There is no shortage of forecasts from authoritative sources on this question, so let’s review them.
The Australian National University’s Energy Change Institute director Ken Baldwin has written that in 2017 the marginal cost of generating power from an existing black coal-fired station was less than $40 a megawatt hour and brown coal-fired power was even cheaper.
Looking ahead, according to the ASX, forward prices for NSW coal-fired power between the 2020 March quarter and 2021 December quarter run to an average of $75.73 a megawatt hour.
(A watt is a measure of power. A megawatt hour is equal to a million watts of electricity used continuously for one hour).
Now to renewables. The Australian National University has forecast that the future prices of new renewable energy generators would fall to $50 a megawatt hour in the 2020s.
And Origin Energy agreed to buy all the power to be generated by the Stockyard Hill Wind Farm in Victoria between 2019 and 2030 for less than $60 per megawatt hour.
So while existing coal plants are presently one of the lowest cost forms of power, new wind and solar farms are projected to soon be cheaper. The CSIRO and Australian Energy Market Operator say this would occur even without a carbon price – a cost applied to polluters for the environmental damage they cause.
The CSIRO also says that solar and wind generation technologies are the cheapest ways to generate electricity compared to any other newly built technology.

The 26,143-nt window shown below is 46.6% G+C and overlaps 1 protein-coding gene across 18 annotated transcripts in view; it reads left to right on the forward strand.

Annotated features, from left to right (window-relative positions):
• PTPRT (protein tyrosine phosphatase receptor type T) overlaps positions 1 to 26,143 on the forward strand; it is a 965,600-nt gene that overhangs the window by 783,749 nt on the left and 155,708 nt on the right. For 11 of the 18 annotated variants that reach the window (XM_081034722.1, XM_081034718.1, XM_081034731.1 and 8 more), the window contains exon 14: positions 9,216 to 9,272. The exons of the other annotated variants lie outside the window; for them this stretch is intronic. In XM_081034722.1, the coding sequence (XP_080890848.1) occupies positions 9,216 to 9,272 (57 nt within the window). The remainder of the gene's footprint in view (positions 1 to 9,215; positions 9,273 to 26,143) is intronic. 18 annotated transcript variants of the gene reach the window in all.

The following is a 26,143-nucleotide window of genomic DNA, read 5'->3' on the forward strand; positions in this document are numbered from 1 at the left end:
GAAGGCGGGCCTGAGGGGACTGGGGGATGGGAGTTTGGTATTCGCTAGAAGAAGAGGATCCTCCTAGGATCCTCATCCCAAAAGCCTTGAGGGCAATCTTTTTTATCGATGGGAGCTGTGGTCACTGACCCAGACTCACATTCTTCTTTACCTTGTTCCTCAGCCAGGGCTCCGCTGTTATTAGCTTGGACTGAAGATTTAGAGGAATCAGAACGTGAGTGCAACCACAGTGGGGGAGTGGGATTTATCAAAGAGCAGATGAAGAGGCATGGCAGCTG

This is an important point. Most of Australia’s energy comes from ageing coal plants, and much of this capacity is due to retire by 2040 when the facilities reach the end of their lives.
The Energy Market Operator says that under existing government policies, the cheapest way to replace this lost capacity is with solar and wind – the technology costs for which are rapidly falling – backed by storage and gas.
Meantime a new coal-fired power plant would cost an estimated $3 billion, drive up energy prices and take eight years to build, according to energy analysts.
Mr Turnbull on Friday said the Snowy 2.0 expansion, his pet project as prime minister, would make renewables reliable and enable “lower emissions and lower energy prices”. It promises to act as a massive battery that stores unused renewable energy then releases it on demand.
The International Energy Agency’s latest outlook said the increasing competitiveness of solar photovoltaic means it will probably overtake total wind power capacity by 2025, hydropower by 2030 and coal by 2040.
British billionaire Sanjeev Gupta, who bought South Australia’s troubled Whyalla steelworks, plans to power it using solar, battery and pumped hydro.
“It’s still everybody’s perception that it is cheaper to make power from coal than it is from renewables, and it is no longer the case,” he told Guardian Australia last year.
Mr Abbott did not respond for a request from this publication to provide sources supporting his statement that coal was the cheapest form of power.
Nicole Hasham is environment and energy correspondent for The Sydney Morning Herald and The Age.